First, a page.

Today, events hold a lot of importance to people doing business. Whether it’s nonprofit organizations, government institutions or private companies, all of these entities now place a huge premium on being able to conduct events that all have their own purpose and meaning.
In a recent report by Constant Contact and HubSpot, “The Fascinating Event Marketing Stats“, facts and details about event marketing statistics are presented in a concise and descriptive manner that will help event planners see the real state of event marketing and promotion. In this report, valuable information such as reasons for events, trends in event marketing, and common challenges faced are presented with statistical support.
Stat Breakdowns & Analysis
Events are held for a number of reasons. Seventy-eight percent of the B2C group rank events as very important to them. In nonprofit organizations alone, 90% claim that events are highly important, while B2B companies are the least appreciative of events, with only 68% of them utilizing this particular tool.
What kind of events do these businesses usually hold? Some businesses host or sponsor events for educational purposes — whether it’s to help their employees improve on their skills or for the staff to learn new ways to manage stress, educational events are held to foster growth among members of the team, which, in turn, will help the company grow more, too. Aside from educating people and spreading awareness, another reason businesses host events is to generate leads — this is the second-highest ranking reason. This type of the event is usually held to help the business sell or promote their services or products, and to hopefully gain an edge in the market.
[pull_quote_right]Nonprofit organizations host more conferences than B2B and B2C companies combined.[/pull_quote_right]Nonprofit organizations host more conferences than B2B and B2C companies combined, while B2B companies hold more classes more often than any other kind of event, and the B2C companies often hold social gatherings.
Because of the importance of hosting events nowadays to a business, a lot of time, effort and money are spent and invested in order to have a successful event. The combination of careful planning and proper execution is required to make the most out of any event, and a lot of businesses are willing to spend a lot of money to get their events planned and marketed in the best way possible.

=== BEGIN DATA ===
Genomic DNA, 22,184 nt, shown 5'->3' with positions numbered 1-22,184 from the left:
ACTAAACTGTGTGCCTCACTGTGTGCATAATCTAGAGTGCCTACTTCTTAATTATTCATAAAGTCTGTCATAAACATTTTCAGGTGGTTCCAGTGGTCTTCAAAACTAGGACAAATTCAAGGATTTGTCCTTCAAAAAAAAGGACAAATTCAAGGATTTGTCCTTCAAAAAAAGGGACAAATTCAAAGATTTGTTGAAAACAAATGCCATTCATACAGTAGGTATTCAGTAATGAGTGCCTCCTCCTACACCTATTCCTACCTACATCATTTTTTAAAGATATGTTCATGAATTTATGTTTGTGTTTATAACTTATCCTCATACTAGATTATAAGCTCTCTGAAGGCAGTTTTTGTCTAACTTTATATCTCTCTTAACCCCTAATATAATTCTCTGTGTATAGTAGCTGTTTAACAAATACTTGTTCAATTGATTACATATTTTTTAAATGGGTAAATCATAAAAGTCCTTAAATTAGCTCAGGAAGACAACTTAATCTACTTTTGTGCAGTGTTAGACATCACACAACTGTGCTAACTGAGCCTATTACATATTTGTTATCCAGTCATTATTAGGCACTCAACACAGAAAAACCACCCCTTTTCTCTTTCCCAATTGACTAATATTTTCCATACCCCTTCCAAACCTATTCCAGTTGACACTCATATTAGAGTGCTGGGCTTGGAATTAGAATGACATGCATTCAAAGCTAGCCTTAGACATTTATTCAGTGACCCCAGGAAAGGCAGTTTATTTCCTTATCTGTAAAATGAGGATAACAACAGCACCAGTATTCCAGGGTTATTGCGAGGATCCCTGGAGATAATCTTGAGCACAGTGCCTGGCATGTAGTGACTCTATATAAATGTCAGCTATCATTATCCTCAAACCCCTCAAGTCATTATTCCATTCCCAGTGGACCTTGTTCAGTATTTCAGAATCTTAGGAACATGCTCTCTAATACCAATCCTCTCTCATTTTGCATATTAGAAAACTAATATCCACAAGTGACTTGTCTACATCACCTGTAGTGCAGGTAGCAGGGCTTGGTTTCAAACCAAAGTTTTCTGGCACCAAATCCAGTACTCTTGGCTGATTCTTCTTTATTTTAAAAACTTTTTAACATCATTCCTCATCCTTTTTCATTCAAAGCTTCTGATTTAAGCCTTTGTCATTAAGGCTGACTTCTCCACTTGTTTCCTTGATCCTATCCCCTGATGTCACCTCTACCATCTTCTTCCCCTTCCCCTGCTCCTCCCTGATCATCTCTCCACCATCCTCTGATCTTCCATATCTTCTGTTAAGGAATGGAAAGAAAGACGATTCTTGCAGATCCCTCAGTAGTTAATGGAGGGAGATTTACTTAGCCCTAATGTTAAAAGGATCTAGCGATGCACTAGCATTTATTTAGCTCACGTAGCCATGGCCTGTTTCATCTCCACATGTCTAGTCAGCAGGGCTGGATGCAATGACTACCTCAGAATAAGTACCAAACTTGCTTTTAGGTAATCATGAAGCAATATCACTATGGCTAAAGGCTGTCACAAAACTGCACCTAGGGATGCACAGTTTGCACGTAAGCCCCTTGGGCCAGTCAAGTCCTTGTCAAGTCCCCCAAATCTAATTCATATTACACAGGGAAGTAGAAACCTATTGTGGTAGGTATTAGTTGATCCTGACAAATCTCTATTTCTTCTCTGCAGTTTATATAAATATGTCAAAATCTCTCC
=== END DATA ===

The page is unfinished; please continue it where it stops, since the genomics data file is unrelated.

Recent data shows the most commonly used methods for marketing an event, and the results of the study reveal the following:
- An average of 5 different promotional methods are used for event marketing
- The most commonly used method is email, with a big chunk of the business population (76%) using email to promote their events
- Next to email, the other popular methods of event promotion are “word of mouth” and “website”
- 47% of those promoting and marketing their events still snailmail their invites, while a close runner-up to this is the good old fashioned phone call at 46%
- 40% use social media, despite the growing popularity: B2Cs are most likely to use it, while B2Bs are the least likely to use it
- More than 27% still send out press releases to inform people and the media
- Only 11% rely on blogging to market their events
- Magazine ads are the least likely means to be used for event marketing and promotion.
These results show an interesting mix of methods used to get people involved and to encourage them to respond to these event promotions. Various marketing strategies are employed to get the target audience to notice and attend events.
Event Marketing Challenges
The biggest challenge that event promoters and marketers face is getting people to respond to event invitations — nearly 50% can’t get people to respond to invites.
Another challenge is not knowing exactly which online tool to use to promote and market events — a surprising 26.4% have difficulty knowing which online tool to use, while 13.6% have no experience whatsoever in using online tools.
Keeping up-to-date on current marketing and promotional trends will help not just the event planners, but will also benefit the businesses that hire them.